New Washington D.C. Bill Would End Voter Registration As You Know It
The D.C. council will consider setting up a database of residents the city has verified as eligible to vote, expanding on its current automatic voter registration system.
Alex Burness | September 12, 2022
Editor’s note: This legislation became law in March 2023.
Washington, D.C., may soon do away with voter registration as most Americans know it. Under a new bill, set to have its first council hearing on Friday, D.C. would mail ballots to people it knows are eligible, even if they are not registered.
Drawing inspiration from Colorado, which many voting-rights experts characterize as the national standard for accessibility, the city would take information it collects when residents interact with the Department of Motor Vehicles and other agencies to maintain a constantly-updating list of people who are “preapproved” to vote. For people on that list, all there would be left to do is to vote come election time.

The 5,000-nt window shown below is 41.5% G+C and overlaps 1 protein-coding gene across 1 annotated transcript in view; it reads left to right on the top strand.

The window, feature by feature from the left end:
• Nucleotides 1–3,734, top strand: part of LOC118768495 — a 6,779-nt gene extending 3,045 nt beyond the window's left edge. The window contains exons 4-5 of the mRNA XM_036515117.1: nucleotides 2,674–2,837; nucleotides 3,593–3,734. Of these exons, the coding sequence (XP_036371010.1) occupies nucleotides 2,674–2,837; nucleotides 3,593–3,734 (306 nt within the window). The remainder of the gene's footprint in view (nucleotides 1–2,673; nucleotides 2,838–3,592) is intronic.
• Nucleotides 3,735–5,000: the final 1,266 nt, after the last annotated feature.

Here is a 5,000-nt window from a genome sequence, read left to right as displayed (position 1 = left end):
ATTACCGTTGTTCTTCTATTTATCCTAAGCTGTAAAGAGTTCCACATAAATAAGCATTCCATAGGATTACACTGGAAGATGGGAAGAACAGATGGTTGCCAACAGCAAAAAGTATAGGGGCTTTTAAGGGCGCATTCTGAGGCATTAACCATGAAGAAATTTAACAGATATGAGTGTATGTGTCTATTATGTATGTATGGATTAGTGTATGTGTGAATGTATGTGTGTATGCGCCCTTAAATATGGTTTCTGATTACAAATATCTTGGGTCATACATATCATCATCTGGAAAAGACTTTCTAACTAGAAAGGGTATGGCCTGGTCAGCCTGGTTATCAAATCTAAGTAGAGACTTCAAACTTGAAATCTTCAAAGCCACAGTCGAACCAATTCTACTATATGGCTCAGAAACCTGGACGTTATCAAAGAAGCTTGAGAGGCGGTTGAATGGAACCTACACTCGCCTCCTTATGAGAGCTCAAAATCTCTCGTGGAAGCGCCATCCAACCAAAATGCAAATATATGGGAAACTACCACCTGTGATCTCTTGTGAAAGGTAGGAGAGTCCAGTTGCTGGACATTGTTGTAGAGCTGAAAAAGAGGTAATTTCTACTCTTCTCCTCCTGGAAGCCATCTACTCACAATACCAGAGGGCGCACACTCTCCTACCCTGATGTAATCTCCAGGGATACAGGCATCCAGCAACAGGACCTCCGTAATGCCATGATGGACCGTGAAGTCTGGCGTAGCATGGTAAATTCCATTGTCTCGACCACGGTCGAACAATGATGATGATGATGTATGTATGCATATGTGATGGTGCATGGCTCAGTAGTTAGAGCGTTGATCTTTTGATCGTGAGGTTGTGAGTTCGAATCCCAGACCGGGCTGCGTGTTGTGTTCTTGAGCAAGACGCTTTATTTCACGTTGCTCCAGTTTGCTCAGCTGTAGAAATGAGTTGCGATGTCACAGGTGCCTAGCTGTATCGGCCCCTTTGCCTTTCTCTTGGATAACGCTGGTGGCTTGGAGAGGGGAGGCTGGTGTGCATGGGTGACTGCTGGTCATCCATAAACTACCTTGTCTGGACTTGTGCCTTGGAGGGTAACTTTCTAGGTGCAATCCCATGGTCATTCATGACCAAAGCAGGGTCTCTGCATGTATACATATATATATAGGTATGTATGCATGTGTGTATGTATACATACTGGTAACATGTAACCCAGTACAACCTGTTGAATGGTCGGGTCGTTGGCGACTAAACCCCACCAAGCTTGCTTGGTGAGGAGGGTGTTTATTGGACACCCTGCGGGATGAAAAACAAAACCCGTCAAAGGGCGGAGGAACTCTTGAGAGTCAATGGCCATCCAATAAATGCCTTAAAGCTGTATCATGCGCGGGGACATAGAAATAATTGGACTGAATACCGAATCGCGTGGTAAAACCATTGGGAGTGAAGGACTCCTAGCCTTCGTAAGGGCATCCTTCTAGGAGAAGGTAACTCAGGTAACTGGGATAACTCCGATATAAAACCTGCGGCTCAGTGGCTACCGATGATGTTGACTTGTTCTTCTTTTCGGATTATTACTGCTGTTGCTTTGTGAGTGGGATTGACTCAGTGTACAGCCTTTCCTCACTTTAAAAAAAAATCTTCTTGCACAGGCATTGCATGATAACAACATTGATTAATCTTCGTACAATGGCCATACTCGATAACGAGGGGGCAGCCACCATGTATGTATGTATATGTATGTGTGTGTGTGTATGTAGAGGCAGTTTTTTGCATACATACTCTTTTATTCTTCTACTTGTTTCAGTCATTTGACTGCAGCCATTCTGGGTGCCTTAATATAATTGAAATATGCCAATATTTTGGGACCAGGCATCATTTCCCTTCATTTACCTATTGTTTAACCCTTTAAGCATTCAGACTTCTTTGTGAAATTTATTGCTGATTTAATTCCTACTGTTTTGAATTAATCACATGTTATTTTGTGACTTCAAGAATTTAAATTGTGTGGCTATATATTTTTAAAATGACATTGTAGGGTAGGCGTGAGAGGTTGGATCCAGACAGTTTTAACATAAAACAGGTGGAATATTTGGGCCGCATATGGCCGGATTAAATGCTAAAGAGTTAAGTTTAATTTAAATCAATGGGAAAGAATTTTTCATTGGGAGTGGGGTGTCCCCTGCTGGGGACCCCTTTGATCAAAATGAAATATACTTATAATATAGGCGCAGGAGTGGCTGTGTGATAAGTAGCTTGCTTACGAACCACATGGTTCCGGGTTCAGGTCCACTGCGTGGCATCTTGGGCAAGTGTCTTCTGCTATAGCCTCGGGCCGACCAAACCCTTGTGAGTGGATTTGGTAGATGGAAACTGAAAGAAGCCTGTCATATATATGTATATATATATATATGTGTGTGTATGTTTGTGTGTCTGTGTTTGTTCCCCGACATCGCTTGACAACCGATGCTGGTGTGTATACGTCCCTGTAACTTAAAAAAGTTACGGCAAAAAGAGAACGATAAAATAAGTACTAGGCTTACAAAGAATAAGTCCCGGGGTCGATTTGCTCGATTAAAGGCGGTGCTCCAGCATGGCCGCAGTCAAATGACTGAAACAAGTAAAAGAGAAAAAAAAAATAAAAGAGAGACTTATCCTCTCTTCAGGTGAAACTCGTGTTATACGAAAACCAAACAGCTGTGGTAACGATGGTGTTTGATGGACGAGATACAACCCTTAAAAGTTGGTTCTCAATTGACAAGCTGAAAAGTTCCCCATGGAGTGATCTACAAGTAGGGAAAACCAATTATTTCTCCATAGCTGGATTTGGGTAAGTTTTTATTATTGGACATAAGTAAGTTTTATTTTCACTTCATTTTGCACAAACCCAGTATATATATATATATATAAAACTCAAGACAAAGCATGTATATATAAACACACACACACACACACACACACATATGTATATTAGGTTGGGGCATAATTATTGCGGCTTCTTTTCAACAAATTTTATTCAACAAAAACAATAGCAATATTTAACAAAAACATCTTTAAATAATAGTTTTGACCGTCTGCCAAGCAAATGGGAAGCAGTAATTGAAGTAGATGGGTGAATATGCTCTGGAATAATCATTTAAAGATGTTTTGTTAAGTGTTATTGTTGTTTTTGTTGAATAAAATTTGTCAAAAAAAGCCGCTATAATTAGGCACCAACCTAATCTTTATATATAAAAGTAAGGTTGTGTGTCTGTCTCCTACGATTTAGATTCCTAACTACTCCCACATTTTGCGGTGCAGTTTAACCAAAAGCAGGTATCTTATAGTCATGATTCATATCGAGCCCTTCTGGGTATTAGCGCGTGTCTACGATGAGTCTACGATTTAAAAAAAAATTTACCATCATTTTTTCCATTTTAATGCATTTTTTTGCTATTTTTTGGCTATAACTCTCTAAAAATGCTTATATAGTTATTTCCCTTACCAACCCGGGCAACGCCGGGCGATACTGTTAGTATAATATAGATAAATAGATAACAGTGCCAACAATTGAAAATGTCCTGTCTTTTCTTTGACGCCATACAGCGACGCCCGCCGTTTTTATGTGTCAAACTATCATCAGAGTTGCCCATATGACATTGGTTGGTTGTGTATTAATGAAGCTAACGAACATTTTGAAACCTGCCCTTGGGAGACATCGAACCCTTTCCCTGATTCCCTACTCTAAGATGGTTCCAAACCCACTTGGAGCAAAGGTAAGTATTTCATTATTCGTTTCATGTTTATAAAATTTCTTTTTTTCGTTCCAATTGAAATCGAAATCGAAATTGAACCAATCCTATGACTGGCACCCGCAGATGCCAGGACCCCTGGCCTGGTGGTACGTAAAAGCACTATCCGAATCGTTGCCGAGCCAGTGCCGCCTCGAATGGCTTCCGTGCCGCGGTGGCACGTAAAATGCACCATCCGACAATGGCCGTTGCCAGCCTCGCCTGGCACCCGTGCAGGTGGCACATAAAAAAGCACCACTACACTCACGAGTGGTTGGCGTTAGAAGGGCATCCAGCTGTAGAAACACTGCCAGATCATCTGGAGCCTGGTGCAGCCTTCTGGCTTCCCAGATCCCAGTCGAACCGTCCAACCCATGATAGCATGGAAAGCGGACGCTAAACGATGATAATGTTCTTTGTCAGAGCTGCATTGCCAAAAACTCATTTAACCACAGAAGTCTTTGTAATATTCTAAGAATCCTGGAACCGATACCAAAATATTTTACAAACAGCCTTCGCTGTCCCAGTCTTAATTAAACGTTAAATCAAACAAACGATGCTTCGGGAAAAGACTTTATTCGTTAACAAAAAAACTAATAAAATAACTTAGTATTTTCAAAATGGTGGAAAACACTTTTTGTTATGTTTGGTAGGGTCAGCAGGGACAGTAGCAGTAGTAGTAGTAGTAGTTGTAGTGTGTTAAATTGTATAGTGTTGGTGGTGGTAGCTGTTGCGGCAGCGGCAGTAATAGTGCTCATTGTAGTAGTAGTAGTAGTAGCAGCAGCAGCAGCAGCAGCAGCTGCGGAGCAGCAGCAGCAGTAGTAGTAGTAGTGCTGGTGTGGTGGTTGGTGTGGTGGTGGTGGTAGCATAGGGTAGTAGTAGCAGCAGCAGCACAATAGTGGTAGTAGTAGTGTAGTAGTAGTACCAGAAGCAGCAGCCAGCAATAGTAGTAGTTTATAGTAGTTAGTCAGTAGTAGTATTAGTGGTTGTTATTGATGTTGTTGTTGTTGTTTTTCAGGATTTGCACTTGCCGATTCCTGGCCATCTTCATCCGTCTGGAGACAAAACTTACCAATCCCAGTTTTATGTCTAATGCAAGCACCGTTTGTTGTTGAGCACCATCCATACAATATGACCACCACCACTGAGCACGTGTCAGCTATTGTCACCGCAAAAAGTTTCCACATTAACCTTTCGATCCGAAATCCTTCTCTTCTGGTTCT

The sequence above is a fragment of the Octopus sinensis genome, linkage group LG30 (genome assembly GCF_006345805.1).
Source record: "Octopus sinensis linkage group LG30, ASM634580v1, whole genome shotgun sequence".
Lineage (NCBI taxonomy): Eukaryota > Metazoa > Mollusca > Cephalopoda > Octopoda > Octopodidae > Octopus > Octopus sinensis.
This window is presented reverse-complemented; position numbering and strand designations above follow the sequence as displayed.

“Traditionally, registration has been used as a way to keep people from voting,” Charles Allen, the D.C. councilmember who is sponsoring the legislation, told Bolts. “It’s a way to be a gatekeeper as to who you think should be able to vote.”
Under Allen’s bill, voting itself would be the act of registration—at least for those the city identifies as prequalified. This would “make sure we are really reaching every single person we possibly can to make sure they can participate and have their voice heard,” Allen said.
D.C. already enacts a policy known as automatic voter registration. First adopted in Oregon in 2015, it has since spread to more than twenty states, plus D.C., as a tool to expand voter rolls. (It largely exists in Democratic-run states, with some exceptions.) The idea is that instead of the traditional approach of waiting for people to opt in being registered, agencies like the DMV make it the default to register them to vote and then give them the opportunity to opt out of the rolls. Studies have found that this policy has boosted registration and turnout rates.